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‘DVD Menu’ could easily be what it says on the tin. Although this inoffensive, easily repeatable minute of foreboding strings does get me wondering what kind of ‘movie’ I’m preparing to watch. The instrumentation of ‘Garden Song’ is watery and blurred, but Phoebe’s vocal is clear as day. She guides us through her childhood memories and settings, marking drastic changes but never dwelling long enough to miss the next. She also heavily implies she’s going to murder a skinhead, so, there’s that. The second, bassy and inhuman voice that shadows the chorus line supports the dream motif: “Everything’s growing in our garden / You don’t have to know it’s haunted”.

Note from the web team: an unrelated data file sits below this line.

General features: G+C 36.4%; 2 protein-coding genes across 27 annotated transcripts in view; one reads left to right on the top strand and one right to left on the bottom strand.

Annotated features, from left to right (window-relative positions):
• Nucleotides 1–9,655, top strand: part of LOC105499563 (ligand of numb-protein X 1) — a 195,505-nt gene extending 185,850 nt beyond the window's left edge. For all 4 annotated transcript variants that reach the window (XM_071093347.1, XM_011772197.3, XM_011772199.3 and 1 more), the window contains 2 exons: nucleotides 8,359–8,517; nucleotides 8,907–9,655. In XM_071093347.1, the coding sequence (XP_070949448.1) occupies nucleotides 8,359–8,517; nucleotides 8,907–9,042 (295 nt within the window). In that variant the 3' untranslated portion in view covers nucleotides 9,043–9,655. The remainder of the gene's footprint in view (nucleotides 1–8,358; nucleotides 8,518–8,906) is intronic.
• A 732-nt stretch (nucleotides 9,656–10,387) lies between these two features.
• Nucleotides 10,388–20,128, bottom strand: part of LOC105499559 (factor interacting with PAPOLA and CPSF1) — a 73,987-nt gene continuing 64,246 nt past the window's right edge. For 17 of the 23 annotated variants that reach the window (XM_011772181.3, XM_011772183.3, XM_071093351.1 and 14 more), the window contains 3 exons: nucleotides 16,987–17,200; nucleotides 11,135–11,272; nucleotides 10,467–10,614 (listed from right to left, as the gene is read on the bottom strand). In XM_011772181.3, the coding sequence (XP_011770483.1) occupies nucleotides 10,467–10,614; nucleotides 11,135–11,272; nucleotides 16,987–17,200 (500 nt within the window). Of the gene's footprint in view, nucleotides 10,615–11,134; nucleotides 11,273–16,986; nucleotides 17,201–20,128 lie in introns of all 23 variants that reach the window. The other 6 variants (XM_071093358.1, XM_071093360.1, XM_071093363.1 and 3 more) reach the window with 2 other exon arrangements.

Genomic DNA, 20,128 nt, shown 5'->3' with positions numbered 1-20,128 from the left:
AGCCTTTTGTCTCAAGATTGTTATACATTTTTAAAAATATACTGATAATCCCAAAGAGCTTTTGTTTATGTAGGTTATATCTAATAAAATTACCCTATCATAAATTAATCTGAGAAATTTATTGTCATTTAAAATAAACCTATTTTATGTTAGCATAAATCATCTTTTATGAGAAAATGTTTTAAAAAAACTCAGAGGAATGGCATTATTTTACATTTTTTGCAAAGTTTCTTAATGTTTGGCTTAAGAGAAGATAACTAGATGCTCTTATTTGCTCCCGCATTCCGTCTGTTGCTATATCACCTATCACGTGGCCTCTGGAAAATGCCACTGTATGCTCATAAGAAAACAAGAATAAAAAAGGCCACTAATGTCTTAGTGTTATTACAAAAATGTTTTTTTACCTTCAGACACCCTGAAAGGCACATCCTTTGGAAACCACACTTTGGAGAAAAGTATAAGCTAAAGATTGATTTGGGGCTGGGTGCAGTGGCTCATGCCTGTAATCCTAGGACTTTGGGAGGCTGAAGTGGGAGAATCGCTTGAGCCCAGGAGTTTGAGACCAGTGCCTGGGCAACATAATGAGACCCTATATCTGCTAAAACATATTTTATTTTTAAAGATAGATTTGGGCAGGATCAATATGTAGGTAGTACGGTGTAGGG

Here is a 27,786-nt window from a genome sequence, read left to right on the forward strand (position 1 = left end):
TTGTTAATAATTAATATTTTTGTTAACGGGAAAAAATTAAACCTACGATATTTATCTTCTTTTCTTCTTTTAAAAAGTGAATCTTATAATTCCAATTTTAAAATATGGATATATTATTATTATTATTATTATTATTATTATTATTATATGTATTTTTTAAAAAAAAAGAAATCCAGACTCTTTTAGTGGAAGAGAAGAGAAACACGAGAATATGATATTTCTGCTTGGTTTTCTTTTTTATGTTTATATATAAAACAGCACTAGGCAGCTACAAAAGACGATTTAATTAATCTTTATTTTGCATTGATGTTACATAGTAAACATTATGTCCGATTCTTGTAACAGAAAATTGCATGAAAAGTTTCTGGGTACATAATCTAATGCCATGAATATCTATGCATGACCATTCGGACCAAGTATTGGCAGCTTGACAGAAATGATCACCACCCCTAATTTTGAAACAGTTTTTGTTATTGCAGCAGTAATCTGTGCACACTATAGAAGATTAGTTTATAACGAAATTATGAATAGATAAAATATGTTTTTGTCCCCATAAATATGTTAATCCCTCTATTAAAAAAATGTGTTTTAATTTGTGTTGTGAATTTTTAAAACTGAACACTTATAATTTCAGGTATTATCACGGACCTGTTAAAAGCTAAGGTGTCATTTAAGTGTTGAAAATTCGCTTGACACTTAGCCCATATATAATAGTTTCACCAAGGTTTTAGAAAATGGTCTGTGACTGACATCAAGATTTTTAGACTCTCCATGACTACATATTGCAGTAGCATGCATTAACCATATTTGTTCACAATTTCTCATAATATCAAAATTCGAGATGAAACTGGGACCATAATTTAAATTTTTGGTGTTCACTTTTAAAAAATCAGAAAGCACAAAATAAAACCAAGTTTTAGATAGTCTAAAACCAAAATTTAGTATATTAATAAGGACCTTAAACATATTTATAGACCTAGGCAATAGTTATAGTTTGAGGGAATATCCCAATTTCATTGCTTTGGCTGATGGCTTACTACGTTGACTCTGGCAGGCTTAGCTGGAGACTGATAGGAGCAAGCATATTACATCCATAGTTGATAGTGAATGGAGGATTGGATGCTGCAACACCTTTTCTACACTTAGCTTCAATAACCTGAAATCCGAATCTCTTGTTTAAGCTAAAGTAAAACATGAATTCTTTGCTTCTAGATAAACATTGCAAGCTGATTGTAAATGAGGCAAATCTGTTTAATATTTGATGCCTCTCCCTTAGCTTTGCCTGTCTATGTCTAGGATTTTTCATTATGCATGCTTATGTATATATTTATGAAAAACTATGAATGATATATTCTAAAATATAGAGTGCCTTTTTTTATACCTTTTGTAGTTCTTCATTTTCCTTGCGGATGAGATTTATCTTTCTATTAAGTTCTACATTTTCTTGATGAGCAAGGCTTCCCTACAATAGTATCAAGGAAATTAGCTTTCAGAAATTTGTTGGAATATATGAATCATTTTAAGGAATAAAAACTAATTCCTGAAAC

‘Kyoto’ is exasperated on a tour of Japan, to still be receiving unwanted calls and messages from a flame best left behind. “I’m gonna kill you” Phoebe sings on the huge chorus “…if you don’t beat me to it”. Her friends in Bright Eyes have returned to help out, and Nate Walcott’s horns take things beyond catchy. Despite the lyrical content, it’s infectiously upbeat. Describing why in a press release via Pitchfork, she admitted: “I wrote this one as a ballad first, but at that point I was so sick of recording slow songs, it turned into this”.